FLASHBACK: June, 1950

JUNE 1950
Future ‘Immortal’, Clive Churchill was named captain of Australia for the first time, succeeding Keith Froome in the role, for the Test series against the touring Great Britain side.
A star schoolboy five eighth at Marist Brothers, Hamilton in Newcastle, Churchill made his first grade debut for Centrals, Newcastle in 1946. He represented Country Seconds that year and came to the attention of Sydney talent scouts, with Souths’ patron, David Spring visiting the family home, where he signed Churchill for 12 pounds 10 shillings ($25) a game.
Churchill made his Test debut in the second match of the 1948 Trans-Tasman series and went on to play another 36 Tests for his country, 24 as captain.
In 1950, St George centre, Johnny Hawke was favorite for the Test captaincy, but injury ruled him out of contention.
The Courier-Mail’s Jack Reardon wrote that the shock omission from the Australian side was Queensland halfback, Bill Thompson, with the selectors preferring 20-year-old New South Wales’ star, Keith Holman.
Reardon said Holman was a talented player, but inexperienced at this level.
“Probably one reason for his selection is that he will form a club combination with five eighth, Frank Stanmore, also of Wests,” Reardon wrote.
Reardon also criticised the omission of Queensland’s Jack Rooney, who he described as the best tackling front rower in Australia.
“Rooney should have been in the team ahead of Jack Holland, who, in the second half against Great Britain today, was making useless clutches at the heads and shoulders of the strong British forwards, and grabbing air,” Reardon wrote.
Strong words indeed.
The match Reardon was referring to was Britain’s 20-13 win over New South Wales at the Sydney Cricket Ground, which shaped as the final selection trial for the Test side.
The pace of handling skills of the British forwards proved too much for the Blues’ pack.
“The higher rugby league education of the British players was well illustrated,” wrote Reardon. “But halfback, Tommy Bradshaw was Britain’s best. He was a giant in defence and saved at least two tries with great, last ditch tackles on flying winger, Jack Troy. Bradshaw ranks with the best halfbacks Britain has had. He is never still, varies his play beautifully, throws a perfect pass, and is never too tired to go back and support his (Wigan) club mate, (fullback) Martin Ryan.
Britain scored four tries to one, with Wigan winger, Jack Hilton claiming two tries.
Incredibly, a Possibles v Probables match was played before the main event, with the Queensland forwards playing as a pack for the Possibles side, which lost 25-24.
When I say, ‘incredible’, the inter-state games should have been enough of a guide for Test selection.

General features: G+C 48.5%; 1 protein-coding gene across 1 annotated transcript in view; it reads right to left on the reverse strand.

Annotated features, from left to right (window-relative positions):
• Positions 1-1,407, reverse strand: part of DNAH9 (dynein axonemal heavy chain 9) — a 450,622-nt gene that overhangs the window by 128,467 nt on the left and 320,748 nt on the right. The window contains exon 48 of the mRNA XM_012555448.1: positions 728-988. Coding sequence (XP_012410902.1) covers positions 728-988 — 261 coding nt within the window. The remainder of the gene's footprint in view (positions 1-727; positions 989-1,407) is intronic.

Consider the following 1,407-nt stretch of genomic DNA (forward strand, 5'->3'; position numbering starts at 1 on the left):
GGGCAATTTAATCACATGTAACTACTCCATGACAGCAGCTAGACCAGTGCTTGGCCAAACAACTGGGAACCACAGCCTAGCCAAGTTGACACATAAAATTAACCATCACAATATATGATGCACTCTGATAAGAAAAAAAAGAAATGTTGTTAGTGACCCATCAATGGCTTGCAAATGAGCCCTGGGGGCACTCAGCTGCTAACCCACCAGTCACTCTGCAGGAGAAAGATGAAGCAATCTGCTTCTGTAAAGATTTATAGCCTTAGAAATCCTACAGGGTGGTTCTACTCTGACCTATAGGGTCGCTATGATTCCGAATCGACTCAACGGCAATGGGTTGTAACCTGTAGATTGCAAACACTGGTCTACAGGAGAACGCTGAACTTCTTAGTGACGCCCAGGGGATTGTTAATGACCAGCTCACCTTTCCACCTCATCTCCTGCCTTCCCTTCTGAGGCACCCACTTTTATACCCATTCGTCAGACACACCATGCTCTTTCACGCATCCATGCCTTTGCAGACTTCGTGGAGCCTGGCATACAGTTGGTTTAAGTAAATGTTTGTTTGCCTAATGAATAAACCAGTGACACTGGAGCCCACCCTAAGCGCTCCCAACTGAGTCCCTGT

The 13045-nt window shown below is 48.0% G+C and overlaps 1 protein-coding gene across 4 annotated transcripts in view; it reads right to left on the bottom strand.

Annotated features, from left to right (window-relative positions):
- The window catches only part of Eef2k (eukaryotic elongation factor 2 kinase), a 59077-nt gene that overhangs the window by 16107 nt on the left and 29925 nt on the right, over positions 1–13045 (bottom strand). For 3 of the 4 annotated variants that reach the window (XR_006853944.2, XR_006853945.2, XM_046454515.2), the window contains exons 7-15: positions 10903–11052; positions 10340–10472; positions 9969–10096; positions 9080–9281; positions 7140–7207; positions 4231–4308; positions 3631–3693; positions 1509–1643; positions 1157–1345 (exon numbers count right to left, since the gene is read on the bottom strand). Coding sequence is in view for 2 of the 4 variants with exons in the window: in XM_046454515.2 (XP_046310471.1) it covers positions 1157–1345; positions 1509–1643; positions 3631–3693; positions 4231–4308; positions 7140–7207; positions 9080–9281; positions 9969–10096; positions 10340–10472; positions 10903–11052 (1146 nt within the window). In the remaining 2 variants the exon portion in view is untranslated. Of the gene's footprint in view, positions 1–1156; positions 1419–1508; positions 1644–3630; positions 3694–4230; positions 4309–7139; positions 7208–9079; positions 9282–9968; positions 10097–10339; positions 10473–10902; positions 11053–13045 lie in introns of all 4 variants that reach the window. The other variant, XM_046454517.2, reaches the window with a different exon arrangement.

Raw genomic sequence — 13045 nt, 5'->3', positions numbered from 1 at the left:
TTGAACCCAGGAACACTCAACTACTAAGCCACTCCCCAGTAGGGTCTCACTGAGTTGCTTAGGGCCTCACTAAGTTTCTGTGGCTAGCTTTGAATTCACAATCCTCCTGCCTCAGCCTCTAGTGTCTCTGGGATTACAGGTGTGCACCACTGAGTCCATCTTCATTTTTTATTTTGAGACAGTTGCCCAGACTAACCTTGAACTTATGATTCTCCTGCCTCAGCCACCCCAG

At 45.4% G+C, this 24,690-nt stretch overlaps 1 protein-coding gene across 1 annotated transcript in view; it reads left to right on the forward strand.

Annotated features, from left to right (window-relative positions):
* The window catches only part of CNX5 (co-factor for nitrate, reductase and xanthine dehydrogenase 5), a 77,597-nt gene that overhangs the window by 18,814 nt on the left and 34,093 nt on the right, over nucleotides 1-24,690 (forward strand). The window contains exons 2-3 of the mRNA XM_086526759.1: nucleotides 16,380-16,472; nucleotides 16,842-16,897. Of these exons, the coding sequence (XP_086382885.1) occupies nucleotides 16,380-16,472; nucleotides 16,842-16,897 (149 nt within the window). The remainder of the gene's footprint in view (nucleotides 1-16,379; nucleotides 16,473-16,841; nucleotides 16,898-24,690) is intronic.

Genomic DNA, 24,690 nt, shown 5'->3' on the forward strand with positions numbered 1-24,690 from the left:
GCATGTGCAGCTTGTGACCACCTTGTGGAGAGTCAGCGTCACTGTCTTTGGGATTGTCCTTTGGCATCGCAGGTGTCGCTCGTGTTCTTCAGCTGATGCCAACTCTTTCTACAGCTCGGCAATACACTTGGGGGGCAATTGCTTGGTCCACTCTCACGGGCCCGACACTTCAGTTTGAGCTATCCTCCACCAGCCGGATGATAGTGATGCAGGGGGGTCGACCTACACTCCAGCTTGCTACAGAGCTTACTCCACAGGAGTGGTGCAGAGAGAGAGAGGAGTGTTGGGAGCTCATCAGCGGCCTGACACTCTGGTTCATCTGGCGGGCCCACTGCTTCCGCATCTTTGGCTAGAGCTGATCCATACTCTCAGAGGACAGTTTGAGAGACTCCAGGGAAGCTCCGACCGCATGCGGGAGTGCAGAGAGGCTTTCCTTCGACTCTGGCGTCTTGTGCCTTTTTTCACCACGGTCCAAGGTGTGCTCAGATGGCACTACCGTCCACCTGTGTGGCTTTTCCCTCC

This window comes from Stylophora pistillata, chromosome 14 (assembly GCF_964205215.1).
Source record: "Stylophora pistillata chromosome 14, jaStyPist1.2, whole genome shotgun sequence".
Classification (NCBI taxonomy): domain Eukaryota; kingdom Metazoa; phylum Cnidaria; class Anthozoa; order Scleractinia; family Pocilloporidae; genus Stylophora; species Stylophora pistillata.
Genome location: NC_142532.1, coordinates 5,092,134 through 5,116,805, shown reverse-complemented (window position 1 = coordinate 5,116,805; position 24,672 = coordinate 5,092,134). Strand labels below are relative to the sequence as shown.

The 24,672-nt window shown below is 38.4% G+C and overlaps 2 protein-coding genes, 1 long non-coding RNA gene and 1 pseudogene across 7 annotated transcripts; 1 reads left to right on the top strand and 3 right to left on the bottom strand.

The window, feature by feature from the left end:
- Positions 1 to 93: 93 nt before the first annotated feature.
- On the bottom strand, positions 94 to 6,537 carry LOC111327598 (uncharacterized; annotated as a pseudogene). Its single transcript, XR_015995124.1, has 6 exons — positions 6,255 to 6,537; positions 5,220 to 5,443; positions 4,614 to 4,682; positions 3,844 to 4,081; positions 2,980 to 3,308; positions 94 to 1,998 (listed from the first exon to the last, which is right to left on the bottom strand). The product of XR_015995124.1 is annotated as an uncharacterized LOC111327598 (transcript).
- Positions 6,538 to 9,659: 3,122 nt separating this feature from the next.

The crowd for the double header was 70,419, a record for a rugby league match in Australia at the time.
Spectators had begun to form queues before daylight, with many bringing hot drinks in flasks. Fights among spectators in the public stands and on ‘The Hill’ were frequent. One kept flaring up at the same spot, in front of the public stand.
In the build-up to the Test, Reardon noted the difference in training methods between the Australians and British.
He said the Australians, under coach, Vic Hey, trained as a team, but with little variation. The British, under captain Ernest Ward from Bradford Northern, broke into groups, centres and wingers sticking together. It was noticeable also, that the British forwards, from the dummy half position, threw the ball to a forward, and not the scrum half, behind the forwards. The Lions were to play Western Division at Forbes before the Test, but the match was abandoned, when their flight from Sydney could not land at Parkes, because of poor weather.
.In Brisbane club football, Test forward, Eddie Brosnan, took on the role of a human battering ram to lead Brothers to a 18-15 win over Wests at the Gabba, while seven goals from fullback Ray Johnston were instrumental in Norths’ 26-16 win over Valleys at Oxenham Park, Nundah. In the other match, premiers Souths belted Easts 50-15 at Davies Park, West End, with Allan Hungerford scoring three tries. Tom Drysdale crossed twice for Easts.
Norths announced they had lost prop, Les ‘Lulla’ Wilson for the rest of the season, as he taken up a captain-coach role at Quilpie in Western Queensland.
Australia’s Team for the First Test against Britain in 1950: Clive Churchill (South Sydney) (c); Noel Pidding (St George), Doug McRitchie (St George), Keith Middleton (North Sydney), Jack Troy (Newtown); Frank Stanmore (Wests Sydney), Keith Holman (Wests Sydney); Len Cowie (South Sydney, Frank De Belin (Balmain), Alan Thompson (Souths Brisbane), Jack Holland (St George), Kevin Schubert (Manly-Warringah), Duncan Hall (Home Hill).
1 Clive Churchill
2 British captain, Ernest Ward on the attack
3 British winger, Jack Hilton lines up Australian rival, Noel Pidding
4 Brothers’ Test forward, Eddie Brosnan.

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